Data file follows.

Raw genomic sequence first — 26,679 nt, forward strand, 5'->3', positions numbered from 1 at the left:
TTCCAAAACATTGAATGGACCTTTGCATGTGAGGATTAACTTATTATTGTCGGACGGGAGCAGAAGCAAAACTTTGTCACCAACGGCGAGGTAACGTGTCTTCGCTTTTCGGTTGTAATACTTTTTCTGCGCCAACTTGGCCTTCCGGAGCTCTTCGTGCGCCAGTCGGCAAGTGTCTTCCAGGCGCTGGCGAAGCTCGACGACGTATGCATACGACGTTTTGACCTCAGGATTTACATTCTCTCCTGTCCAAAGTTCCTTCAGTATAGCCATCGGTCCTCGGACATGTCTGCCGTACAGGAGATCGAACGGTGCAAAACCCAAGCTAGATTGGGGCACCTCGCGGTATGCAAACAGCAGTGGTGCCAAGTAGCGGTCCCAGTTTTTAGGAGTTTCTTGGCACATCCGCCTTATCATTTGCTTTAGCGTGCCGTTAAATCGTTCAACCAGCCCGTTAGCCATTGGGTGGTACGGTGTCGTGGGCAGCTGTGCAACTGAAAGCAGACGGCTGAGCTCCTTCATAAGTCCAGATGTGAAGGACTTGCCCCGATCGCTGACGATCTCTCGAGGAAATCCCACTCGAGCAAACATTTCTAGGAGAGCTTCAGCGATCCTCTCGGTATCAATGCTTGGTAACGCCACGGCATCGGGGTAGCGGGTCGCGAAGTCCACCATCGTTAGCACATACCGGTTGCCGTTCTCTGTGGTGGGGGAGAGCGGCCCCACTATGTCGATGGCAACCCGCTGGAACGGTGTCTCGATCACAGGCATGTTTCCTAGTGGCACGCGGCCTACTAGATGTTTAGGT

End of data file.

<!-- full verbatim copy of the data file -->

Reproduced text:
Raw genomic sequence first — 26,679 nt, forward strand, 5'->3', positions numbered from 1 at the left:
TTCCAAAACATTGAATGGACCTTTGCATGTGAGGATTAACTTATTATTGTCGGACGGGAGCAGAAGCAAAACTTTGTCACCAACGGCGAGGTAACGTGTCTTCGCTTTTCGGTTGTAATACTTTTTCTGCGCCAACTTGGCCTTCCGGAGCTCTTCGTGCGCCAGTCGGCAAGTGTCTTCCAGGCGCTGGCGAAGCTCGACGACGTATGCATACGACGTTTTGACCTCAGGATTTACATTCTCTCCTGTCCAAAGTTCCTTCAGTATAGCCATCGGTCCTCGGACATGTCTGCCGTACAGGAGATCGAACGGTGCAAAACCCAAGCTAGATTGGGGCACCTCGCGGTATGCAAACAGCAGTGGTGCCAAGTAGCGGTCCCAGTTTTTAGGAGTTTCTTGGCACATCCGCCTTATCATTTGCTTTAGCGTGCCGTTAAATCGTTCAACCAGCCCGTTAGCCATTGGGTGGTACGGTGTCGTGGGCAGCTGTGCAACTGAAAGCAGACGGCTGAGCTCCTTCATAAGTCCAGATGTGAAGGACTTGCCCCGATCGCTGACGATCTCTCGAGGAAATCCCACTCGAGCAAACATTTCTAGGAGAGCTTCAGCGATCCTCTCGGTATCAATGCTTGGTAACGCCACGGCATCGGGGTAGCGGGTCGCGAAGTCCACCATCGTTAGCACATACCGGTTGCCGTTCTCTGTGGTGGGGGAGAGCGGCCCCACTATGTCGATGGCAACCCGCTGGAACGGTGTCTCGATCACAGGCATGTTTCCTAGTGGCACGCGGCCTACTAGATGTTTAGGT